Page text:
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SKIING

Skiing: Relaxed Swiss Covid rules attracting ‘record numbers of foreigners’

Switzerland is attracting record numbers of foreign tourists thanks to its comparatively relaxed Covid measures, with up to five times as many foreigners on the Swiss slopes as before the pandemic.

A skier gets some sweet air jumping off that fresh white pow pow over a triangle.
Are Switzerland's relaxed skiing rules placing it at risk? Photo by Laurent Perren on Unsplash

In October, Switzerland courted controversy when announcing that the Covid certificate, the country’s primary tool to encourage vaccination and stop the spread of the pandemic, would not be required for winter sports. 

This put Switzerland at odds with its neighbours, many of whom put in place strict rules for winter sports. 

Stupidity or freedom? Foreigners in Switzerland on Covid rules for skiing

While the decision may have put Switzerland at a higher Covid risk, it has had a positive impact on the country’s tourism industry. 

Switzerland’s RTS media organisation reported on Sunday that unlike some of its neighbours which have struggled, Switzerland is now hitting pre-Covid highs in ski resort areas. 

Switzerland has become particularly popular among foreigners wanting to escape the harsh rules at home. According to a study by Swiss Tourism, some ski areas in Switzerland are seeing five times as many guests from abroad as before the pandemic. 

Swiss Tourism spokesperson Markus Berger said the relaxed Covid rules were a major motivator. 

“Our survey showed that up to five times as many guests came to the Swiss ski areas from neighbouring countries, i.e. from Germany for German-speaking Switzerland and from France for French-speaking Switzerland,” Berger told RTS. 

“They have often stated that the less stringent restrictions for Covid-19 were the reason for their trips to Switzerland,”

Klaus Nussbaumer, CEO of the Pizolbahnen ski resort, told RTS that lax rules were not the only reason, however. 

READ MORE: Can Switzerland’s ski season withstand Omicron surge?

“We are now posting numbers like before the pandemic again. This is certainly due to the fact that the weather and snow were good even at Christmas. And that the restaurants are open again,” Nussbaumer said. 

While the Covid certificate is still required to visit restaurants in Switzerland, restaurants have been forced to close in parts of Germany and in Austria over the previous weeks. 

Berger however said he did not feel the influx of foreigners attracted by fewer Covid measures would lead to greater risk – particularly as ski resorts saw it in their interest to reduce infections.

“Everyone emphasises that compliance with the protective measures has top priority. The motto of those responsible is: We want to take the momentum of today and stay open for the whole season.”

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TRAVEL NEWS

Covid face mask rule on flights in Europe set to be eased

The mandatory EU-wide mask requirement for air travel is set to be dropped from Monday, May 16th, but airlines may still require passengers to wear masks on some or all flights

Covid face mask rule on flights in Europe set to be eased

Europe-wide facemask rules on flights are set to be ditched as early as next week in light of new recommendations from health and air safety experts.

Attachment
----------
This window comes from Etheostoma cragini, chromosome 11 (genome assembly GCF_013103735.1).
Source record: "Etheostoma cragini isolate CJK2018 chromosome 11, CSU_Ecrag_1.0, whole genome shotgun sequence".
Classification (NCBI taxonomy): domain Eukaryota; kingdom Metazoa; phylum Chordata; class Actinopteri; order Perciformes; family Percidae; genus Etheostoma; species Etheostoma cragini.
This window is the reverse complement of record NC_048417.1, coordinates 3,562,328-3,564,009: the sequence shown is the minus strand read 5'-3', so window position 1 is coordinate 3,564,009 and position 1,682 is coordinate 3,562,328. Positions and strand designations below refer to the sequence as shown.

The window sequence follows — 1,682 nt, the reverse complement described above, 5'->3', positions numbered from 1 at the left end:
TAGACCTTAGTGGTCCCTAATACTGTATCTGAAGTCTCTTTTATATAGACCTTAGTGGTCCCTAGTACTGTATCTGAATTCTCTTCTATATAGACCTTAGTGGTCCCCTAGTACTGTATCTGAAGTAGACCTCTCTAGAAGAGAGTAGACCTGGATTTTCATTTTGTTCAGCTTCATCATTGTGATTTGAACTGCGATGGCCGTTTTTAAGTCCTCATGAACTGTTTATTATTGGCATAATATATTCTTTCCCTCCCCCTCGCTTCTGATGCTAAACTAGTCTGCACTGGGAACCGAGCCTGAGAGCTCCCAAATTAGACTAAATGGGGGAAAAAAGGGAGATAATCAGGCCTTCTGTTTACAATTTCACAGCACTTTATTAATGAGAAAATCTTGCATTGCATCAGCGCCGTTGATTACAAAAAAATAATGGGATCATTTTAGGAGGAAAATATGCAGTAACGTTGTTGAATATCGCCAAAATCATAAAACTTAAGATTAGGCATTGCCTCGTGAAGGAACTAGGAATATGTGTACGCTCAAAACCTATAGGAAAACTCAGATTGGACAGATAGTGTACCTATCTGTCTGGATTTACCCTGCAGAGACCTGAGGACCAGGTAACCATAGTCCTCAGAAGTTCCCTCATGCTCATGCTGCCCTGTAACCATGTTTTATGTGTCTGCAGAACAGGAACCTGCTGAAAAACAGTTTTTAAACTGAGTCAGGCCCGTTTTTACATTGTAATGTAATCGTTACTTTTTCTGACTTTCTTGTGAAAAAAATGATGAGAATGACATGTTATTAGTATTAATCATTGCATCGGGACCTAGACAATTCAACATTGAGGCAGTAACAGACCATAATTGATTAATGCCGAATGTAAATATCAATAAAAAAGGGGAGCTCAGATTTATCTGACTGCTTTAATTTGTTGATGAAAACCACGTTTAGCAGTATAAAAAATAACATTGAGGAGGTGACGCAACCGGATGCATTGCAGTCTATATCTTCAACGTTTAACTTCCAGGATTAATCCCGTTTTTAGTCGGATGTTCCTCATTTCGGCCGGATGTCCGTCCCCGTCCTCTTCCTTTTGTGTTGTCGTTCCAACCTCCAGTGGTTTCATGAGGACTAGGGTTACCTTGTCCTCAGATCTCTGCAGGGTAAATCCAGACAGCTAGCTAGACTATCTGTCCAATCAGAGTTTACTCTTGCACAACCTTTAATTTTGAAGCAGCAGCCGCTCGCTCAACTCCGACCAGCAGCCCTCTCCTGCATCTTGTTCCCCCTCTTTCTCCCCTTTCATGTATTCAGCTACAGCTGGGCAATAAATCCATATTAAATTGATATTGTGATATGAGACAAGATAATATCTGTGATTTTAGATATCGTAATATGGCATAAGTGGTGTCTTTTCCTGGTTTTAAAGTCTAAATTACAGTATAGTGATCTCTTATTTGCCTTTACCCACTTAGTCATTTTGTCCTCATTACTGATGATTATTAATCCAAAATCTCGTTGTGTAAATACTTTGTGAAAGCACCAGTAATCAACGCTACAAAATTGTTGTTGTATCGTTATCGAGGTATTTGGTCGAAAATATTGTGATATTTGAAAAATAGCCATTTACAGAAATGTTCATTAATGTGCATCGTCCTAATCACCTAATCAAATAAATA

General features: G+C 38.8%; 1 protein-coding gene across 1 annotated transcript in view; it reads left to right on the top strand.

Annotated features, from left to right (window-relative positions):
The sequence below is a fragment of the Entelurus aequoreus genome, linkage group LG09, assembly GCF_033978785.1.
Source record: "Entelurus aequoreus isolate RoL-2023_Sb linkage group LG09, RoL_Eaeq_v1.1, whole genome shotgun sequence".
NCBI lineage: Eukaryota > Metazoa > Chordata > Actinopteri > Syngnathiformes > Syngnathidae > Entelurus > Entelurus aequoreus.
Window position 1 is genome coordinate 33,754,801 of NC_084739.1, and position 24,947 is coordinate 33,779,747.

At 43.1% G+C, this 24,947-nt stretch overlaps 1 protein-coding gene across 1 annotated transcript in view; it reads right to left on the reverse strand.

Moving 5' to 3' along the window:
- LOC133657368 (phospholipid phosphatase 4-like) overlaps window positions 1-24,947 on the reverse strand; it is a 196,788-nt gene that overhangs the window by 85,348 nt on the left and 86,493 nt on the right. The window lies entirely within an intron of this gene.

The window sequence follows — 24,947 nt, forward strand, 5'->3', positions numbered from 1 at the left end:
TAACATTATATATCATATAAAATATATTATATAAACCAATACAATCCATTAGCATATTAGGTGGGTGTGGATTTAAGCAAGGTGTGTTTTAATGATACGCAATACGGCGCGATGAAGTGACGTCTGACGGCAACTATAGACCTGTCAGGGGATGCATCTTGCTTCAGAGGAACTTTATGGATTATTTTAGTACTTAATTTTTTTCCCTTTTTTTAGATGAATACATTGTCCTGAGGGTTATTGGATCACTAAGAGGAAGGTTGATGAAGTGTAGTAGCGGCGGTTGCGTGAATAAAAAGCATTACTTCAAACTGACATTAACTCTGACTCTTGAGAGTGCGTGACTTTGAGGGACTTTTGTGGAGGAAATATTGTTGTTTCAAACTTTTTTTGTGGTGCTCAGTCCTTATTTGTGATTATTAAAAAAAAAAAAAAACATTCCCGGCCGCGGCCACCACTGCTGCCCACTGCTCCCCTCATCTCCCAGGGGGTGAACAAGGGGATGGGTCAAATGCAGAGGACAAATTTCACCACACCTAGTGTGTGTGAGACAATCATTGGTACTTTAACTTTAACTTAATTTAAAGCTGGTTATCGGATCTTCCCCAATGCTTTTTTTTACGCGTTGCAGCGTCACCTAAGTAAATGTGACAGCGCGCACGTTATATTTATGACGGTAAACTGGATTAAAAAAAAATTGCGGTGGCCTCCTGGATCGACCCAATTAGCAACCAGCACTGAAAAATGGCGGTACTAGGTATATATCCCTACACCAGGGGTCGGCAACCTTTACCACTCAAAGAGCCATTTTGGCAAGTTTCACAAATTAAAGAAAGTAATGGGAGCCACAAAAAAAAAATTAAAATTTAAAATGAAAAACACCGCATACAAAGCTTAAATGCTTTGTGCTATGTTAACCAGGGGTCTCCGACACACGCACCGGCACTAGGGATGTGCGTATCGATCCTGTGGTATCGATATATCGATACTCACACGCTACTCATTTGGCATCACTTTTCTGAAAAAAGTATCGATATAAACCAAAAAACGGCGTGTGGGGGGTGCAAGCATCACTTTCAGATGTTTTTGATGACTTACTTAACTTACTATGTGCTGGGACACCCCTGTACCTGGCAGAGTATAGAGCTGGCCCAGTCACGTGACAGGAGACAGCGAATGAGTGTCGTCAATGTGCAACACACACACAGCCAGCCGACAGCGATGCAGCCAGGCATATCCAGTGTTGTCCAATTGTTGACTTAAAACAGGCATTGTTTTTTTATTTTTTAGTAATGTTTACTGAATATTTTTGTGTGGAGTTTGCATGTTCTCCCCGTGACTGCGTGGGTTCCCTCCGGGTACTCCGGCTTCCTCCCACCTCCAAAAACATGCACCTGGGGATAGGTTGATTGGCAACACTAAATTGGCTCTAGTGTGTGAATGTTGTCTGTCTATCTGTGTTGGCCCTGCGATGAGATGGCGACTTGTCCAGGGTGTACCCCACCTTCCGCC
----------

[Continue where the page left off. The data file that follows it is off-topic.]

The European Union Aviation Safety Agency (EASA) and European Centre for Disease Prevention and Control (ECDC) dropped recommendations for mandatory mask-wearing in airports and during flights in updated Covid-19 safety measures for travel issued on Wednesday, May 11th.

The new rules are expected to be rolled out from Monday, May 16th, but airlines may still continue to require the wearing of masks on some or all of flights. And the updated health safety measures still say that wearing a face mask remains one of the best ways to protect against the transmission of the virus.

The joint EASA/ECDC statement reminded travellers that masks may still be required on flights to destinations in certain countries that still require the wearing of masks on public transport and in transport hubs.

It also recommends that vulnerable passengers should continue to wear a face mask regardless of the rules, ideally an FFP2/N95/KN95 type mask which offers a higher level of protection than a standard surgical mask.

“From next week, face masks will no longer need to be mandatory in air travel in all cases, broadly aligning with the changing requirements of national authorities across Europe for public transport,” EASA executive director Patrick Ky said in the statement. 

“For passengers and air crews, this is a big step forward in the normalisation of air travel. Passengers should however behave responsibly and respect the choices of others around them. And a passenger who is coughing and sneezing should strongly consider wearing a face mask, for the reassurance of those seated nearby.”  

ECDC director Andrea Ammon added: “The development and continuous updates to the Aviation Health Safety Protocol in light of the ongoing Covid-19 pandemic have given travellers and aviation personnel better knowledge of the risks of transmission of SARS-CoV-2 and its variants. 

“While risks do remain, we have seen that non-pharmaceutical interventions and vaccines have allowed our lives to begin to return to normal. 

“While mandatory mask-wearing in all situations is no longer recommended, it is important to be mindful that together with physical distancing and good hand hygiene it is one of the best methods of reducing transmission. 

“The rules and requirements of departure and destination states should be respected and applied consistently, and travel operators should take care to inform passengers of any required measures in a timely manner.”

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